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Staggering solar cell breakthrough converts light to electricity with 132 percent efficiency



The world needs to decarbonise the atmosphere and dramatically reduce carbon emissions, and innovations are coming thick and fast.


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Today’s solar panels are a measly 17 percent efficient on average, but recently researchers in the US developed a world record breaking prototype that was almost 50 percent efficient, and we have a clear roadmap to achieving a staggering 80 percent, as well as creating spray on solar panels, as well as solar panels that generate electricity from rain and snow, as well as at night and in cloudy conditions.


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Now though even those achievements look measly in comparison to what researchers at Aalto University in Finland have achieved after they announced the development of a photovoltaic device that has an external quantum efficiency of an amazing 132 percent.

This impossible sounding feat was achieved using nanostructured black silicon, and needless to say could represent a major breakthrough for solar cells.

Walking you through this, if a hypothetical photovoltaic device has an external quantum efficiency of 100 percent then that means that every photon of light that strikes it generates one electron, which exits through the circuit and is harvested as electricity.


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This new device though is the first to not only reach 100 percent efficiency, but exceed it. At 132 percent, that means you get on average 1.32 electrons for every photon. It was made using black silicon as the active material, with nanostructures shaped like cones and columns, absorbing UV light.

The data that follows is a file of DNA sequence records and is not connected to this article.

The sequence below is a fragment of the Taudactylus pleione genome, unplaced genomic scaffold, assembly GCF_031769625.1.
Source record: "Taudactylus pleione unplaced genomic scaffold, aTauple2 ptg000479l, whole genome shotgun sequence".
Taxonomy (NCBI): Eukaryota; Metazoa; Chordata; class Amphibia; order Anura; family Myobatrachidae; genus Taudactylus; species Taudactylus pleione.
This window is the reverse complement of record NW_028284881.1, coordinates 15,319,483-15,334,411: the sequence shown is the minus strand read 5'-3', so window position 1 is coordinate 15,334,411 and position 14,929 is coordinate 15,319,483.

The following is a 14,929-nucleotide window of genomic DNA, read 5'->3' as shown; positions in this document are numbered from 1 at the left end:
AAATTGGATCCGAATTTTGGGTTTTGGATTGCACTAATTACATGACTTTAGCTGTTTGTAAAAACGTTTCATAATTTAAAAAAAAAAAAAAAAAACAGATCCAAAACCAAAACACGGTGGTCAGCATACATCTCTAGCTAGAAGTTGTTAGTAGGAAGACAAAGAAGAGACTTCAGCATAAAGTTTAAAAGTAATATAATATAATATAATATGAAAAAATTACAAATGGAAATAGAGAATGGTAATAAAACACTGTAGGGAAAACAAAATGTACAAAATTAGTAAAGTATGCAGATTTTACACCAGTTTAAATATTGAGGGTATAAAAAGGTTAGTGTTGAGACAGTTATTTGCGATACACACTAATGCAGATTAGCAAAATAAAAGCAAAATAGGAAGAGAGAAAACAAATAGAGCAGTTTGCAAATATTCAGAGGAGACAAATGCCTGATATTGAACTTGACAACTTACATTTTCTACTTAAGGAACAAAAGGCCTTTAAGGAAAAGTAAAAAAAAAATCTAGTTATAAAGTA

Obviously, you can’t have 0.32 of an electron, but put another way you have a 32 percent chance of generating two electrons from a single photon. On the surface it might sound impossible – after all, physics dictates that energy can’t be created from nothing. So where are these extra electrons coming from?

It all comes down to how photovoltaic materials work in general. When a photon of incoming light strikes the active material – usually silicon – it knocks an electron out of one of its atoms. But under certain circumstances, one high-energy photon could bump two electrons out, without violating any laws of physics.


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It goes without saying that tapping into that phenomenon could be extremely helpful for dramatically improving the design of solar cells. In many photovoltaic materials efficiency is lost in several ways, including photons being reflected away from the device, or electrons recombining with the “hole” they left in the atom before they can be collected by the circuit.

But the Aalto team says it’s largely removed these barriers. Black silicon absorbs far more photons than other materials, and the cone and column nanostructures reduce electron recombination at the surface of the material.

Together, these advances made for a device with over 130 percent external quantum efficiency. The team even had these results independently verified by the German National Metrology Institute, Physikalisch-Technische Bundesanstalt (PTB).


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The researchers say that this record efficiency could improve the performance of basically any photodetector, including solar cells and other light sensors, and that the new detectors are already being manufactured for commercial use.

The research has been accepted for publication in the journal Physical Review Letters.

Source: Aalto University

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